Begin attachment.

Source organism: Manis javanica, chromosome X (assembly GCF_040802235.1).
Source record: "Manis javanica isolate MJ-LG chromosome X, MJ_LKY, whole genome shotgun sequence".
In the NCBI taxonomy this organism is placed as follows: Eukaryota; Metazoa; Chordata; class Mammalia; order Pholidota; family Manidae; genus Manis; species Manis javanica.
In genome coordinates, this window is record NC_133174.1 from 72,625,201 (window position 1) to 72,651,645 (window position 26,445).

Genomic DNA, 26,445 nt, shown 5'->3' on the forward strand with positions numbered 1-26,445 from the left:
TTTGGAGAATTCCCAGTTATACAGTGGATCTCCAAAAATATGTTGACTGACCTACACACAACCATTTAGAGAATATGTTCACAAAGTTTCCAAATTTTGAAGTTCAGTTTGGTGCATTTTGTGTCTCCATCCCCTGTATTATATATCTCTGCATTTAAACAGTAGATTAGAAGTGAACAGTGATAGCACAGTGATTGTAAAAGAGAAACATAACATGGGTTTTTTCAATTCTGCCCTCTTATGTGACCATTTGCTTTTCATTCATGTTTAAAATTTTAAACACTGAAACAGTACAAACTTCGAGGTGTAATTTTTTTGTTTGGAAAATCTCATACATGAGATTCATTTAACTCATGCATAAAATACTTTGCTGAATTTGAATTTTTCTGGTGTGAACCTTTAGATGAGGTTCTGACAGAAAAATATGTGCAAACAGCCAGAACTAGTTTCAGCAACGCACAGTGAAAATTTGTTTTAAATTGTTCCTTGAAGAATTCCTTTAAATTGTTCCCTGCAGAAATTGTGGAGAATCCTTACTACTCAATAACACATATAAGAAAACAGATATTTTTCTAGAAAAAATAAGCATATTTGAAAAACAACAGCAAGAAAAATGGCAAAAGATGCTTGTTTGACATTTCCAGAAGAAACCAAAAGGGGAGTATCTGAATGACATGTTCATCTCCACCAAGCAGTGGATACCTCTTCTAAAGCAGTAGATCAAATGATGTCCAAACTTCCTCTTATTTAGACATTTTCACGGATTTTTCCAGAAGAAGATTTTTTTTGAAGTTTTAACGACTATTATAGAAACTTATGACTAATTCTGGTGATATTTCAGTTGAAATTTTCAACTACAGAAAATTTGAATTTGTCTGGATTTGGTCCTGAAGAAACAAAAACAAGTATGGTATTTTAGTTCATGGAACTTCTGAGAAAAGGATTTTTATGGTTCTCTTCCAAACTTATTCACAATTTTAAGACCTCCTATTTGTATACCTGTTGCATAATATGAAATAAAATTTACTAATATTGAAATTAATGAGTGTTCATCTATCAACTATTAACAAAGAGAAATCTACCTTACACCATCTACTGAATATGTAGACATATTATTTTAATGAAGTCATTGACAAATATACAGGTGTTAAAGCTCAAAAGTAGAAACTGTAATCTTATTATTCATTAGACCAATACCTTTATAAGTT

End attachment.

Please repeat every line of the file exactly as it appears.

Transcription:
Source organism: Manis javanica, chromosome X (assembly GCF_040802235.1).
Source record: "Manis javanica isolate MJ-LG chromosome X, MJ_LKY, whole genome shotgun sequence".
In the NCBI taxonomy this organism is placed as follows: Eukaryota; Metazoa; Chordata; class Mammalia; order Pholidota; family Manidae; genus Manis; species Manis javanica.
In genome coordinates, this window is record NC_133174.1 from 72,625,201 (window position 1) to 72,651,645 (window position 26,445).

Genomic DNA, 26,445 nt, shown 5'->3' on the forward strand with positions numbered 1-26,445 from the left:
TTTGGAGAATTCCCAGTTATACAGTGGATCTCCAAAAATATGTTGACTGACCTACACACAACCATTTAGAGAATATGTTCACAAAGTTTCCAAATTTTGAAGTTCAGTTTGGTGCATTTTGTGTCTCCATCCCCTGTATTATATATCTCTGCATTTAAACAGTAGATTAGAAGTGAACAGTGATAGCACAGTGATTGTAAAAGAGAAACATAACATGGGTTTTTTCAATTCTGCCCTCTTATGTGACCATTTGCTTTTCATTCATGTTTAAAATTTTAAACACTGAAACAGTACAAACTTCGAGGTGTAATTTTTTTGTTTGGAAAATCTCATACATGAGATTCATTTAACTCATGCATAAAATACTTTGCTGAATTTGAATTTTTCTGGTGTGAACCTTTAGATGAGGTTCTGACAGAAAAATATGTGCAAACAGCCAGAACTAGTTTCAGCAACGCACAGTGAAAATTTGTTTTAAATTGTTCCTTGAAGAATTCCTTTAAATTGTTCCCTGCAGAAATTGTGGAGAATCCTTACTACTCAATAACACATATAAGAAAACAGATATTTTTCTAGAAAAAATAAGCATATTTGAAAAACAACAGCAAGAAAAATGGCAAAAGATGCTTGTTTGACATTTCCAGAAGAAACCAAAAGGGGAGTATCTGAATGACATGTTCATCTCCACCAAGCAGTGGATACCTCTTCTAAAGCAGTAGATCAAATGATGTCCAAACTTCCTCTTATTTAGACATTTTCACGGATTTTTCCAGAAGAAGATTTTTTTTGAAGTTTTAACGACTATTATAGAAACTTATGACTAATTCTGGTGATATTTCAGTTGAAATTTTCAACTACAGAAAATTTGAATTTGTCTGGATTTGGTCCTGAAGAAACAAAAACAAGTATGGTATTTTAGTTCATGGAACTTCTGAGAAAAGGATTTTTATGGTTCTCTTCCAAACTTATTCACAATTTTAAGACCTCCTATTTGTATACCTGTTGCATAATATGAAATAAAATTTACTAATATTGAAATTAATGAGTGTTCATCTATCAACTATTAACAAAGAGAAATCTACCTTACACCATCTACTGAATATGTAGACATATTATTTTAATGAAGTCATTGACAAATATACAGGTGTTAAAGCTCAAAAGTAGAAACTGTAATCTTATTATTCATTAGACCAATACCTTTATAAGTT